How to Love When All Seems Lost

How many words can you brainstorm which begin with the prefix “re”? Google shows me a couple hundred, if not more. “Re-” means “again” or “in new form”. In the world of recovery and marriage counseling, “re-“ is a necessary concept. Allow me to explain.

Troy and Kate entered pastoral counseling for a last-effort meeting. You could call it a final attempt at the marriage, but it quickly became evident Kate did not want help. Troy had begged her to try counseling before she made a definitive decision on whether to leave the marriage. She complied by showing up.

Their story bled out. Kate had an affair a year prior. She had reconnected with a high school sweetheart through Instagram. To her surprise, the guy lived within a two hours drive. They met at a Starbucks and their spiked mochas rekindled infatuation for one another. Kate unashamedly informed Troy about her wavering commitment to the marriage. He responded with the announcement that they should separate until her mind was made up. Troy moved out.

During the period of separation, Troy was blindsided by a work relationship which turned romantic and physical. Without any word from Kate or belief his marriage might come up for air, Troy continued to see his co-worker for six months. Then Kate called to say she wanted to give it another try.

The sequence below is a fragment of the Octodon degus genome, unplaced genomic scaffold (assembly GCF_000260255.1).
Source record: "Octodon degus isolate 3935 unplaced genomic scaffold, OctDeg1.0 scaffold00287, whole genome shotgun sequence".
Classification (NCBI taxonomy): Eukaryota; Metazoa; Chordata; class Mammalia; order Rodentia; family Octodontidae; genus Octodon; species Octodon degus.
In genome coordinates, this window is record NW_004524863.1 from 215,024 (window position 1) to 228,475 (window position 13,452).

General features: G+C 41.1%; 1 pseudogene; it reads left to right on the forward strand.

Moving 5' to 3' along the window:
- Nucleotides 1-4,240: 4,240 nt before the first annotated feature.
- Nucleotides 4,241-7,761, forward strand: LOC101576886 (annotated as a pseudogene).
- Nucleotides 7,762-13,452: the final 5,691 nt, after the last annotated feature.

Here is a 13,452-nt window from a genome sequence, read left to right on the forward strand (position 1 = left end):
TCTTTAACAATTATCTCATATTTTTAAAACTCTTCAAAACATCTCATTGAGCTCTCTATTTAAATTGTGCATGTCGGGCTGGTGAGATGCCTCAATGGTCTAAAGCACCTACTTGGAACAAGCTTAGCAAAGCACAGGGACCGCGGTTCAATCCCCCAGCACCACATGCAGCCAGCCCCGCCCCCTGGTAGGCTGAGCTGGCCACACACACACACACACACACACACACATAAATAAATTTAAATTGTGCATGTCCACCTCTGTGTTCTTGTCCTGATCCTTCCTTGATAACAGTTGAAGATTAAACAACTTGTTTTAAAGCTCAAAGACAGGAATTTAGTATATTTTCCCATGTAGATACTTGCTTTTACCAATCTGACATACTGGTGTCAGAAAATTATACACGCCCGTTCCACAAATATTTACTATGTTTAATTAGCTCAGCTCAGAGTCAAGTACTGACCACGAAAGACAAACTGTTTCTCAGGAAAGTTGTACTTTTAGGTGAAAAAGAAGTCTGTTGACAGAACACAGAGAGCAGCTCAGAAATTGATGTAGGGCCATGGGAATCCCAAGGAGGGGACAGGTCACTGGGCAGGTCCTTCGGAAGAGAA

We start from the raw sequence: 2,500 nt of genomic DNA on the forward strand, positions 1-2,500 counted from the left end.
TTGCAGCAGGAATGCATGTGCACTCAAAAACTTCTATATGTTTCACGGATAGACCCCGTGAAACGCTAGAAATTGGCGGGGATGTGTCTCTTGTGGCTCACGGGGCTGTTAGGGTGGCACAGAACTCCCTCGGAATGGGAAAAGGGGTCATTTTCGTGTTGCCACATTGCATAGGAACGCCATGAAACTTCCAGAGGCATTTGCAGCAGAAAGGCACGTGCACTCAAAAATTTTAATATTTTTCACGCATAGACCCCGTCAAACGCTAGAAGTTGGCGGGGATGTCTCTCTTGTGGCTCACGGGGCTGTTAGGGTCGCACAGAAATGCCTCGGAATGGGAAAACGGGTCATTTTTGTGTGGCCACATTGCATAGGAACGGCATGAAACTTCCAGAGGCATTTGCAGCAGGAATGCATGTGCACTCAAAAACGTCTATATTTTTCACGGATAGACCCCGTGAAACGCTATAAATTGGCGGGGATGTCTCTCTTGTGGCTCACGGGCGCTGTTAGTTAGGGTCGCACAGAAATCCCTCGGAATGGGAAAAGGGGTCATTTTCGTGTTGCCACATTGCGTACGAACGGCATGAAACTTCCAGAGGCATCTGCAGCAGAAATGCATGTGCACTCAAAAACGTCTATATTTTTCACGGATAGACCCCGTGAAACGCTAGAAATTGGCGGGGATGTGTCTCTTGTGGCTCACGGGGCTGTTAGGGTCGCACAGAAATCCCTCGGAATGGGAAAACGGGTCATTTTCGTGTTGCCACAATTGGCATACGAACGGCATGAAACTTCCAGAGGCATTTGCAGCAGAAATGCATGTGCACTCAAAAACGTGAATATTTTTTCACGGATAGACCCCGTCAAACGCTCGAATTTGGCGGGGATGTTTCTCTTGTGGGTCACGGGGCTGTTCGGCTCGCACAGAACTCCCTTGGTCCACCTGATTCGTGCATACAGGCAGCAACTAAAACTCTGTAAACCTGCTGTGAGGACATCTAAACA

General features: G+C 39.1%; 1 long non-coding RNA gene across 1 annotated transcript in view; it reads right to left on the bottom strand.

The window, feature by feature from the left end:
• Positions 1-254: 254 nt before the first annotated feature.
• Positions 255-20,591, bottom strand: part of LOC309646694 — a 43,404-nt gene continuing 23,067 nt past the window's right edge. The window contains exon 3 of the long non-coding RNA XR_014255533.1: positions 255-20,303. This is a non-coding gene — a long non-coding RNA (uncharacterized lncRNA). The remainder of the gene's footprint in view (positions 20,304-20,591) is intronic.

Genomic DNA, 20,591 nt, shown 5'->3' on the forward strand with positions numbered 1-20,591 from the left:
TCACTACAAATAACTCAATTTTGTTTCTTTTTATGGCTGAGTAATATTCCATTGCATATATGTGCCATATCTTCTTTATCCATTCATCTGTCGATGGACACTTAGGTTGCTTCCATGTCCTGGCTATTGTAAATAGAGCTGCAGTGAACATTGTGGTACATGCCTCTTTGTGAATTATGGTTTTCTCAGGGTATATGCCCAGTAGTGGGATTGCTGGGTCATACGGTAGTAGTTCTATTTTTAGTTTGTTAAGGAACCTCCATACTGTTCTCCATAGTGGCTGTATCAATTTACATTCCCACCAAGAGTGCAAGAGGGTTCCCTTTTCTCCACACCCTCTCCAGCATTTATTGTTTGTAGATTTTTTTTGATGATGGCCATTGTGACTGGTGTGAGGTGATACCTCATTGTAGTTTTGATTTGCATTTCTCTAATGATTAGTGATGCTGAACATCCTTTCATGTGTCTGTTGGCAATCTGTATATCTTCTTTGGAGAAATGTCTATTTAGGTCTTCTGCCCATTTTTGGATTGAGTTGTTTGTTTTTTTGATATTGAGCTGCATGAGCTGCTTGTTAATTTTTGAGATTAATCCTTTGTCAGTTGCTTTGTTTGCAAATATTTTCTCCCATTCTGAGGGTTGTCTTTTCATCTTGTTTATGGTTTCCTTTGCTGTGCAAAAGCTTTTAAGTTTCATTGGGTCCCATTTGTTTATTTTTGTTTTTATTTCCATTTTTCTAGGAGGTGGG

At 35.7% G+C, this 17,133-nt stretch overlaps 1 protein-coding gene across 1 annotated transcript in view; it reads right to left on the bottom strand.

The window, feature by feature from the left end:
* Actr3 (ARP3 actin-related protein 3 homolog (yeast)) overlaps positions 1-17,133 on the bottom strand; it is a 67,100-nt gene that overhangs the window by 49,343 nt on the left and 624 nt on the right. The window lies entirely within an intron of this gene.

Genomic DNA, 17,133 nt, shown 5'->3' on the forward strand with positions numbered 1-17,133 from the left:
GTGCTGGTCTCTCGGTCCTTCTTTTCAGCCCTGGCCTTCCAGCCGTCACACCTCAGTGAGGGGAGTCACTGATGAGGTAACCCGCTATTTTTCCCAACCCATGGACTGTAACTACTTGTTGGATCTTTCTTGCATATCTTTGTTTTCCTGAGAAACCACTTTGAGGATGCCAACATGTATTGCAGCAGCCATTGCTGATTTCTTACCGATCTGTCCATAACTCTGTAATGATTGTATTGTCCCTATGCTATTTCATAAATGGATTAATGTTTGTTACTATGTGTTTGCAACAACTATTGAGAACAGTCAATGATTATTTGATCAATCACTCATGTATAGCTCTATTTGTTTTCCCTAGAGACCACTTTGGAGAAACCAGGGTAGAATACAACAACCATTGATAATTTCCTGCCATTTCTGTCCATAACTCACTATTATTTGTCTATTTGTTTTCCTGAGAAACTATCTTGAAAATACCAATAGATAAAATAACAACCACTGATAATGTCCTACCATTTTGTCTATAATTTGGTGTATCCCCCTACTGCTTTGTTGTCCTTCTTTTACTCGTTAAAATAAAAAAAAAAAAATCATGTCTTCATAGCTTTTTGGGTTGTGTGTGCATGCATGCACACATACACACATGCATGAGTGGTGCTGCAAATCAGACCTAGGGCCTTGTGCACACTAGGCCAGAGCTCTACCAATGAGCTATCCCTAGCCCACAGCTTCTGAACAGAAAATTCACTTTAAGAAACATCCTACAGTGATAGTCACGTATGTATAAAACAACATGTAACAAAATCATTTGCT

Troy ended his affair and poured his heart back into the marriage. He came clean about the adultery and wept as he asked Kate’s forgiveness. Kate balked. She was not expecting her husband to confess an affair.

Kate decided she was no longer interested in the marriage. When they walked into the church for their appointment, the downstream flow of rapids almost swept their pastor under. While Troy wanted to ride the white water as long as needed toward healing, Kate wanted out of the boat.

I could relate with this pastor’s story.  One of the hardest things about being a counselor is not being able to make decisions for clients. The goal is not to create dependence, but rather to foster interdependence. Interdependence could be defined as a healthy relationship between someone and God, others, and themselves. One of my goals is always for a person to know their own heart so they can make decisions from who they are in relationship with God. I assist in the process. To step in and tell someone what to do might produce moral results, but it would hinder the maturation of interdependence.

It is only through the interdependence process that the heart is changed. This is clear in parenting. I can tell my child she must eat dinner before dessert. But I cannot make her eat, and I cannot completely keep her from sneaking into the kitchen at night to swipe a popsicle. Perhaps I could chain lock the freezer shut, but the point is the same: I cannot change her heart. I can provide guidelines, rules, and encouragement, but she must decide how she will respond to the authority I have given her. It is her story.